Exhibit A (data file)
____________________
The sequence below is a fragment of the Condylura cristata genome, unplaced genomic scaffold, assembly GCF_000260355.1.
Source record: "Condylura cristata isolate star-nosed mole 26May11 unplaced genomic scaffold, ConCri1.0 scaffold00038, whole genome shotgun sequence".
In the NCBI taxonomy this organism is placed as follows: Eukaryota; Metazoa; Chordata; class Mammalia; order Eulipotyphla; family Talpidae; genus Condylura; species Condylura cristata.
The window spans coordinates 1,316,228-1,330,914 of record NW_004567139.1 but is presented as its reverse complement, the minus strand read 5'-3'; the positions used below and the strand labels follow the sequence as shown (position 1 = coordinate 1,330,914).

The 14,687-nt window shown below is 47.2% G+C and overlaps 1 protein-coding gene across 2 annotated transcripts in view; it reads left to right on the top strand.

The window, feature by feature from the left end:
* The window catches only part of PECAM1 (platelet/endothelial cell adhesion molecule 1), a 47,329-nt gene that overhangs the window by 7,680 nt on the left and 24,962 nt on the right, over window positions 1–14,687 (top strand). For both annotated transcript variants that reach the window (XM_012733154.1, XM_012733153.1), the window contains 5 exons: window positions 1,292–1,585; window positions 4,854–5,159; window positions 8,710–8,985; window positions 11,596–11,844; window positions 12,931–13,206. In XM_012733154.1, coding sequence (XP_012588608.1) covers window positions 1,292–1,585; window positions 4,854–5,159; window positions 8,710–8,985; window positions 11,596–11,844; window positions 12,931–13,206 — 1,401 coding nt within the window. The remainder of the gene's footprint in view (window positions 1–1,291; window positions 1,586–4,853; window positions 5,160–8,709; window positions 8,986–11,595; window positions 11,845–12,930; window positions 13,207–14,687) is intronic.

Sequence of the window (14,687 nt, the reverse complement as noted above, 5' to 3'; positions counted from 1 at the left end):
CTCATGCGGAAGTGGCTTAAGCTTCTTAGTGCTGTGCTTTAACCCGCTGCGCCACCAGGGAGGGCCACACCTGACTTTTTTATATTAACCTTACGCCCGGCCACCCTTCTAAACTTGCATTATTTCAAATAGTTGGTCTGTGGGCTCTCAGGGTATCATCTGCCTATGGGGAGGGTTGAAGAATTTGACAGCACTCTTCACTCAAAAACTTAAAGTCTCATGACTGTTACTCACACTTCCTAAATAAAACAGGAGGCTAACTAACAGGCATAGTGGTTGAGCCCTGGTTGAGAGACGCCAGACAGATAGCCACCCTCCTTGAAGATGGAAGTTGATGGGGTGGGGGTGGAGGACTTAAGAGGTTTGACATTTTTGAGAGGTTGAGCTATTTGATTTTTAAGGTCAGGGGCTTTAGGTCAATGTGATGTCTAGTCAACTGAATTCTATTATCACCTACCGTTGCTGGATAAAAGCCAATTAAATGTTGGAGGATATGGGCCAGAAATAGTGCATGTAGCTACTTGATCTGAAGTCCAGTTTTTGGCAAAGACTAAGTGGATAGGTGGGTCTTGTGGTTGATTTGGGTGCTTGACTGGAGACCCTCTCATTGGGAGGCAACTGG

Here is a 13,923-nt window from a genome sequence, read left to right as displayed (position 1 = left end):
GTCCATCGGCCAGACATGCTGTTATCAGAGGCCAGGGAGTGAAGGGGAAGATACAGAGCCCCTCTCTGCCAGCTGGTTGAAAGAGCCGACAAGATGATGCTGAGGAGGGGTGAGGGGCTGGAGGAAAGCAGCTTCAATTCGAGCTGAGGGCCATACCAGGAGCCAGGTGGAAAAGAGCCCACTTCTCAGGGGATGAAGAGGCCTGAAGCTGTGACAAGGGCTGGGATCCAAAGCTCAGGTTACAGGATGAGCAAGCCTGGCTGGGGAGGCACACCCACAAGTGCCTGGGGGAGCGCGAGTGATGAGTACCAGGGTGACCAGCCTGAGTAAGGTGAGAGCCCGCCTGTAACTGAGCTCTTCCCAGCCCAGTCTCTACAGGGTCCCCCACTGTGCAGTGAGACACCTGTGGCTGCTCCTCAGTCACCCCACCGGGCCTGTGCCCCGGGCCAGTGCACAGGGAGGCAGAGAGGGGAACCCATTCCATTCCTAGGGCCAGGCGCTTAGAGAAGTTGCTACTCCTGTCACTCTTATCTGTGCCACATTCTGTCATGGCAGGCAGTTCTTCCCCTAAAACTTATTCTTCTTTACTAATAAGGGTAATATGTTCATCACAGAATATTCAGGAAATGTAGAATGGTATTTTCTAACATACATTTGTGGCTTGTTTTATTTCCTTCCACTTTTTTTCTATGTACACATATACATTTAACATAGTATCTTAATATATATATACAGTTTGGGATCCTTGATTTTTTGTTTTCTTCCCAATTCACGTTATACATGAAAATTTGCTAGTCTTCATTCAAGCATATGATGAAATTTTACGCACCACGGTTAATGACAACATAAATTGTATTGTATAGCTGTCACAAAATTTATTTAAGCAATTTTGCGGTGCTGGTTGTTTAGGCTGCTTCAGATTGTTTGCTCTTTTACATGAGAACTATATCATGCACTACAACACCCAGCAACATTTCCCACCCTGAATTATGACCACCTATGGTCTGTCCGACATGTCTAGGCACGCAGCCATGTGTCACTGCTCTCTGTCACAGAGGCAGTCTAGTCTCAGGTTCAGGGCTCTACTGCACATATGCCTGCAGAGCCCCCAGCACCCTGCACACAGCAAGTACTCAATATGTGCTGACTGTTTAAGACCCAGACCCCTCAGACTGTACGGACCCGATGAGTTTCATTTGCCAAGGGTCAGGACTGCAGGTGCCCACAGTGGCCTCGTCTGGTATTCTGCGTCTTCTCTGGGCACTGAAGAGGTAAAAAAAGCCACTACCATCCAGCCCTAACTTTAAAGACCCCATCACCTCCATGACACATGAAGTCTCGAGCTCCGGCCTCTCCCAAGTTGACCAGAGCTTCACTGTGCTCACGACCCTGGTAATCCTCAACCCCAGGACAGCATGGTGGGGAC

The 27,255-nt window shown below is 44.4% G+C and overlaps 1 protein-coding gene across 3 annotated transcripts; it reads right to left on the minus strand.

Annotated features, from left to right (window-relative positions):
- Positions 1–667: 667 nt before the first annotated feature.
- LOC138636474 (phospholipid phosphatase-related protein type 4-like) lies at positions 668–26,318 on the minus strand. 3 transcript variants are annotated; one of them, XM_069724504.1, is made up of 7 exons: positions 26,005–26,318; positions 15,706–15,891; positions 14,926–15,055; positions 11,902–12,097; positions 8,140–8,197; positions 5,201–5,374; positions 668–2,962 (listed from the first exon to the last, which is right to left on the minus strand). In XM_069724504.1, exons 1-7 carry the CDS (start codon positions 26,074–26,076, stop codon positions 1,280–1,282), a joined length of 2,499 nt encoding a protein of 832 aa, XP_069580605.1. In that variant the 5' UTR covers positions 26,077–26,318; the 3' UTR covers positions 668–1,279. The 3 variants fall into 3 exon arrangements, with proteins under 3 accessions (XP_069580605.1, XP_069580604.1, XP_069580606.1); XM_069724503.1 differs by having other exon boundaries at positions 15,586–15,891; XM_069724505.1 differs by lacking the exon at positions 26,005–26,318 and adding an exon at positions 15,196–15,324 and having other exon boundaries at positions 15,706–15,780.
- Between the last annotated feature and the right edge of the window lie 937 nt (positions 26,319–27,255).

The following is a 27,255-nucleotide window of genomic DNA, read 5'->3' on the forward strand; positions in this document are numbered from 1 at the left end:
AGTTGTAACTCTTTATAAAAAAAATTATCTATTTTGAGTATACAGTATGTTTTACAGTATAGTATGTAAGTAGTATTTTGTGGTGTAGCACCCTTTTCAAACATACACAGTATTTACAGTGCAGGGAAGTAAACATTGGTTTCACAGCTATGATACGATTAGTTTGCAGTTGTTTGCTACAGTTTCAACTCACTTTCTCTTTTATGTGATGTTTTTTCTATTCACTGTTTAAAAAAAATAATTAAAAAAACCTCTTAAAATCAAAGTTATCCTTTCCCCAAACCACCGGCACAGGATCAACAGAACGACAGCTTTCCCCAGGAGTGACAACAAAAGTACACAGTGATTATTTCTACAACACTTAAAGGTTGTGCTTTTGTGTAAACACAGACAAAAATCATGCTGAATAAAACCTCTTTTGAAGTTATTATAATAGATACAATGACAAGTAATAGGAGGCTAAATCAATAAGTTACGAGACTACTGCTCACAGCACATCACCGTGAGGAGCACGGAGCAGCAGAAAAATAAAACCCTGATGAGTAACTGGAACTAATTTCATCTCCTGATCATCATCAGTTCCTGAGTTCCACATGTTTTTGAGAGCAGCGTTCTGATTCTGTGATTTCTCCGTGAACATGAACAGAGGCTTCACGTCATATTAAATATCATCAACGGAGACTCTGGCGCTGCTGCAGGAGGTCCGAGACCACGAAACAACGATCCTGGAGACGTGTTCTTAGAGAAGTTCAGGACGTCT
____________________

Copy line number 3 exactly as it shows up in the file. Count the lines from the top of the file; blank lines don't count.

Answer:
In the NCBI taxonomy this organism is placed as follows: Eukaryota; Metazoa; Chordata; class Mammalia; order Eulipotyphla; family Talpidae; genus Condylura; species Condylura cristata.